Applying to medical school can be a difficult and emotionally draining process. ”Am I good enough?”, “Did I score high enough on my MCAT?” “Is the GPA I earned in my science courses high enough to get me in the consideration pool?”
As Director of Admissions here at Medical University of the Americas, I know well the anxieties that today’s applicants wrestle with as they embark on the process of looking for a fit with the right medical school.
Let me tell you a bit about how we approach the admissions process here at MUA:
We now have nearly 20 years of experience in looking at med students. And there’s a truism that I think every med school admissions director knows, but may not want to acknowledge: having a stellar GPA and a fabulous MCAT are not necessarily predictive of what it takes to become a great physician. (There is interesting research to back this up.)
That’s why when we look at applicants to MUA, we take a very holistic approach. Yes, we look at GPAs and MCAT scores, but we look at them to tell us not just how much you know, but also how serious you are about becoming a physician. We see them as one piece of a puzzle.
There is no question that med school is one of the most demanding academic experiences anywhere. If you don’t positively relish the idea of hitting the books every night and being tested over and over, it may not be for you. But one of the big things that the medical professional has grappled with in recent years is the realization that, as difficult and demanding as med school is, it’s really just the start of your journey as a physician. It’s not the end of your learning process—it’s the beginning. Are you the kind of person who is willing to constantly explore and be surprised? Who will make the commitment to being a life-long learner? We want to know that.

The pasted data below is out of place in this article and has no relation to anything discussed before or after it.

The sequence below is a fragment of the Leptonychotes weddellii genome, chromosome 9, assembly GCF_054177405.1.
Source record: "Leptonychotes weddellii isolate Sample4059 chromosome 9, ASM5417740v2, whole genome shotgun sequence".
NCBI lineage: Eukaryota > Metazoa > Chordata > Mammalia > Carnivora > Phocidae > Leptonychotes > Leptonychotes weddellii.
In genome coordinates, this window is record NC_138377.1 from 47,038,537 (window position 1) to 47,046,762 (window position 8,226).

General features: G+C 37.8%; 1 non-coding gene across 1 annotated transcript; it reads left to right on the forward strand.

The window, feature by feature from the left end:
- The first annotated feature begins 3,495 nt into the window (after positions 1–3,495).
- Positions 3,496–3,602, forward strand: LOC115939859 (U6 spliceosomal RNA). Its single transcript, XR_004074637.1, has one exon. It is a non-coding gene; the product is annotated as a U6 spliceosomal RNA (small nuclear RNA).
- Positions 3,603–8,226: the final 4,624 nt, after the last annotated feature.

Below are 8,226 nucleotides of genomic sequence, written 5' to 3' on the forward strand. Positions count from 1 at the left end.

Also, do you take communication seriously and are you prepared to devote the time and effort to becoming a good communicator? There was once a time when developing an effective bedside matter was seen as being unimportant, something you might get to long after you mastered anatomy. Not any more. Here at MUA, as in most top medical schools, we have changed our curriculum in recent years in part to incorporate far more emphasis on the diagnostic and clinical skills that are critical to a successful physician-patient relationship.
Finally, what can your actions as a person today tell us about the physician you will be tomorrow?
Are you a responsible, and trusted member of your community? Have you displayed integrity in your work, and your relationships with others? Have you shown a commitment to service, a selflessness through the community service you have performed or other areas of leadership that speak to your willingness to contribute to society? How motivated are you to become a doctor, and do you persevere through tough times?
Lastly, have you displayed a desire to be a doctor through work you have undertaken (volunteer or paid)? What has led you to this very important decision?
Yes, demonstrated aptitude is important when applying to MUA…but so is who you are as a person and how you will contribute to the MUA community, and the larger world of medicine when you graduate.
At MUA, we believe great physicians can take many forms, and while GPAs, MCATs and other tangible measurements are valuable, they alone can’t tell you whether an individual is going to be a great physician.